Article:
Designated Survivor's move from ABC to Netflix not only means it finally gets closer to being the better cable-style show it's always wanted to be, it also gets to take some big risks. And nothing is riskier than the series' big decision to kill off a fan-favorite character late in the third season.
While tracking down the evil mastermind behind the production of a racist flu — a virus that attacks hosts with more pigmentation in their skin, yes, really — in Episode 7 of Season 3, former FBI agent and current CIA agent Hannah Wells (the glorious Maggie Q) got caught in a lab filled with nerve gas by a guy who amounts to nothing more than a stock evil scientist. Disoriented and unable to regain control of her motor functions, Hannah fell down a flight of stairs and was unable to breathe. If the asphyxiation didn't kill her, the fire did as the whole building went up in flames shortly after.
Yep, Designated Survivor killed off super-agent Hannah Wells just like that. And you know what? It totally sucked. She deserved better. But we should have seen this coming.
Designated Survivor had trouble incorporating Hannah into the larger narrative since the beginning of the series. The show is about a regular dude (Kiefer Sutherland) in politics who gets gifted the Oval Office when all his superiors are blown up during a State of the Union address, leaving him as the senior official in D.C. I won't get into the nitty-gritty and silly details, but let's just say Tom Kirkman's ascent to President of the United States was part of a larger, convoluted conspiracy that Hannah got tied into, and having Hannah around to investigate it kind of worked in the first season. We got the political drama through Kirkman's story, while Hannah provided most of the action. (Unsurprisingly, Hannah's side of things was a better fit for broadcast television and provided the greatest thrills of the first season.) Most importantly, she got to work with the White House. She felt like part of the series even though the two halves of the show ran in parallel.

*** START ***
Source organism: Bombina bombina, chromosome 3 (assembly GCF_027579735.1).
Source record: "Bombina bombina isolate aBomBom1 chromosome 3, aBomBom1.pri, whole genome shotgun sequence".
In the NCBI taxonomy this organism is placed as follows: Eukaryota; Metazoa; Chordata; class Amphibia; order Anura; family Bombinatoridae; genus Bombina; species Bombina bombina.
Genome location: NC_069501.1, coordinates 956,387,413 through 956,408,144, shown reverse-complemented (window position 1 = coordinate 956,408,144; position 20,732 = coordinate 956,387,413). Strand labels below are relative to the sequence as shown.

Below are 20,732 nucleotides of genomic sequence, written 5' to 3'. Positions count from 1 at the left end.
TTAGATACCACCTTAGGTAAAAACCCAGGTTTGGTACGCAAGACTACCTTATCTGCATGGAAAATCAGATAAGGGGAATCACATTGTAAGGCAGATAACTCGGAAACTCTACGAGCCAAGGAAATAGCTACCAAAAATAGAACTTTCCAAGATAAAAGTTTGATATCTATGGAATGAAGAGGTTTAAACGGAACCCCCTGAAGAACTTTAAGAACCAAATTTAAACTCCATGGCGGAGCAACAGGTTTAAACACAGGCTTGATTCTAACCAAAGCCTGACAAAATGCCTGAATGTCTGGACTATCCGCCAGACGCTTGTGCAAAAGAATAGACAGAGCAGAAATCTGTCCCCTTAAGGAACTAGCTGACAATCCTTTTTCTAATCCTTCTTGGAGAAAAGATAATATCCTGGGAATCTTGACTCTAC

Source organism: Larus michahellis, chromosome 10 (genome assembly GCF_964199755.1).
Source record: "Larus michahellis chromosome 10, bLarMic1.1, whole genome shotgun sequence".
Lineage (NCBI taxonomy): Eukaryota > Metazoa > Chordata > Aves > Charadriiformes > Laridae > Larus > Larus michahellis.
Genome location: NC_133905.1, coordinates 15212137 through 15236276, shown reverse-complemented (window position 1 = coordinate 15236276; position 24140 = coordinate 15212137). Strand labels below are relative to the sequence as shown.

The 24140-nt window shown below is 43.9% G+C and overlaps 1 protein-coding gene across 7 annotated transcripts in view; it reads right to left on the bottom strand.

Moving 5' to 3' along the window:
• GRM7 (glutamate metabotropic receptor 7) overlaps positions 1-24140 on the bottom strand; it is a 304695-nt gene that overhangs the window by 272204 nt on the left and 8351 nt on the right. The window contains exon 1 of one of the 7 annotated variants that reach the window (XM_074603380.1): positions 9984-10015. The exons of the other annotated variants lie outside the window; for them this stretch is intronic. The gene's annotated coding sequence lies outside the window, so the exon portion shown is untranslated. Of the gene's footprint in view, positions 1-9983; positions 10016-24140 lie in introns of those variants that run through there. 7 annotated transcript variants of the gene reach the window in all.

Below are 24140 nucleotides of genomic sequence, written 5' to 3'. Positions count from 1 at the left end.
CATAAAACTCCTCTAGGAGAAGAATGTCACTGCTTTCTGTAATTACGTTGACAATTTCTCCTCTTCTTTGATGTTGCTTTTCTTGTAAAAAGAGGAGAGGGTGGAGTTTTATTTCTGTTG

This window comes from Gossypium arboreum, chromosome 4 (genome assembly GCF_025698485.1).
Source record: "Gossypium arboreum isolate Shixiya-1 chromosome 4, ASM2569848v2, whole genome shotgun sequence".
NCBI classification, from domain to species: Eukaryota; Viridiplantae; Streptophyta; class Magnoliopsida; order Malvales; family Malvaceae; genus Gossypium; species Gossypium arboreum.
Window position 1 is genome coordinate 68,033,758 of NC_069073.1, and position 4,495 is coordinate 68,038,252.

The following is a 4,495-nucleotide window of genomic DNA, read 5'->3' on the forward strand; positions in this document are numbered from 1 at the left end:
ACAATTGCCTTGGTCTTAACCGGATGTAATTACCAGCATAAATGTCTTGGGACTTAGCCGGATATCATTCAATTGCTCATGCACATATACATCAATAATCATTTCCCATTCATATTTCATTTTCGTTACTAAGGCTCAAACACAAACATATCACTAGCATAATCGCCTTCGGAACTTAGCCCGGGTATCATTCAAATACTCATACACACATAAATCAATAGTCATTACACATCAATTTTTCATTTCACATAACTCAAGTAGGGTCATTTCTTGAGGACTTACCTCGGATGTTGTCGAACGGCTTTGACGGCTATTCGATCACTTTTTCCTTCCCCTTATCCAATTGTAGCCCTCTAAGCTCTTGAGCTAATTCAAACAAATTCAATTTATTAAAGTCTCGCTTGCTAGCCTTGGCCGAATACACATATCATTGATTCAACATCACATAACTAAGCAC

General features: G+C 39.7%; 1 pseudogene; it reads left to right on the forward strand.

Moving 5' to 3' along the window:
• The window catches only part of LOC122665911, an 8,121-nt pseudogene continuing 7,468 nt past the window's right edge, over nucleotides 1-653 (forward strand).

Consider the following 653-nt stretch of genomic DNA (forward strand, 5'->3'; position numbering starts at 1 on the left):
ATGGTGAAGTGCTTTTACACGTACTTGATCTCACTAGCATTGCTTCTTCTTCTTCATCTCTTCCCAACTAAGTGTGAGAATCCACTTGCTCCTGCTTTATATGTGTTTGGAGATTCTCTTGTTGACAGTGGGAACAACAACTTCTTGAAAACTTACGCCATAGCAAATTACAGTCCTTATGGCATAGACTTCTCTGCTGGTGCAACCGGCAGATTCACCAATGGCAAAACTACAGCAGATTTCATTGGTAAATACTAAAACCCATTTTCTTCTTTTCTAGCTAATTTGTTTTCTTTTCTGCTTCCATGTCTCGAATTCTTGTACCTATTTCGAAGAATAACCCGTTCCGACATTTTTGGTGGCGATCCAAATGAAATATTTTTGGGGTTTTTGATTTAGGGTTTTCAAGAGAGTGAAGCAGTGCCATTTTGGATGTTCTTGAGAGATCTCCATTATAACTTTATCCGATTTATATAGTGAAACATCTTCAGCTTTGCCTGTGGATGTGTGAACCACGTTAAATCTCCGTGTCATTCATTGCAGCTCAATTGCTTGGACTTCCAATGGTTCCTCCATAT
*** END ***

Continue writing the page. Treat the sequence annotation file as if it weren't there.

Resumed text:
But after that conspiracy was put to rest, Designated Survivor just didn't know what to do with Hannah. With the hiring of yet another new showrunner (there have been five total in just three seasons), the tone of Season 2 shifted toward the inner workings of the White House and moved away from any intelligence operations. Hannah was given a boring MI6 agent to work with, sleep with, and get double-crossed by and a boring storyline to along with it, but her interactions with Kirkman and any of the other main cast were minimized. And in the current season of Designated Survivor, she's chasing that flu and has maybe one scene with a member of the regular cast. Her story feels like a completely different show within the show. It has for the past two seasons, in fact.
The problem here is that Hannah happens to be one of Designated Survivor's best characters. She is, inarguably, a total badass who gets things done, and, especially in Season 3, finds time to crack wise even when the fans are covered in s---. Her joke about the CIA's budgetary needs for bows in the middle of the season was an unexpectedly great peek behind her steely facade, adding more shades to a character who was previously a cool, calm, and collected killing machine. But shortly after adding layers to her character, the show killed her off. And I don't need to tell you how great Maggie Q is in anything she does. Some actors have a presence and charisma that can't be contained; Maggie Q is one of those people.
Perhaps killing off Hannah was inevitable. Perhaps Designated Survivor knew it couldn't sustain keeping Hannah around much longer because she just didn't fit into the type of show Designated Survivor wanted to be. Perhaps the show got too tired of trying to make Hannah relevant in a drama about a man attempting to be the first true independent president in the history of America. Maybe this was a mercy killing. Designated Survivor couldn't be about blowing up the two-party system and reflective of our current disastrous state of politics while also being about vast conspiracies to unseat Kirkman and the dangerous operations that went into unearthing terrorists via Hannah; that would remove the show from the grounded tone it's aiming for. The show chose the former over the latter.
But if she had to go, she should have gone in a better way. Not at the hands of a creep who we just met and was captured and killed (by self-induced cyanide poisoning, no less) half an episode later. Hannah Wells deserved a better, more heroic death. Hannah Wells deserved a better story. Hannah Wells probably even deserved a better show.
Couldn't she and Chuck (Jake Epstein) have run off to a tropical island instead?
Designated Survivor Season 3, as well as the two previous seasons that aired on ABC, is now on Netflix.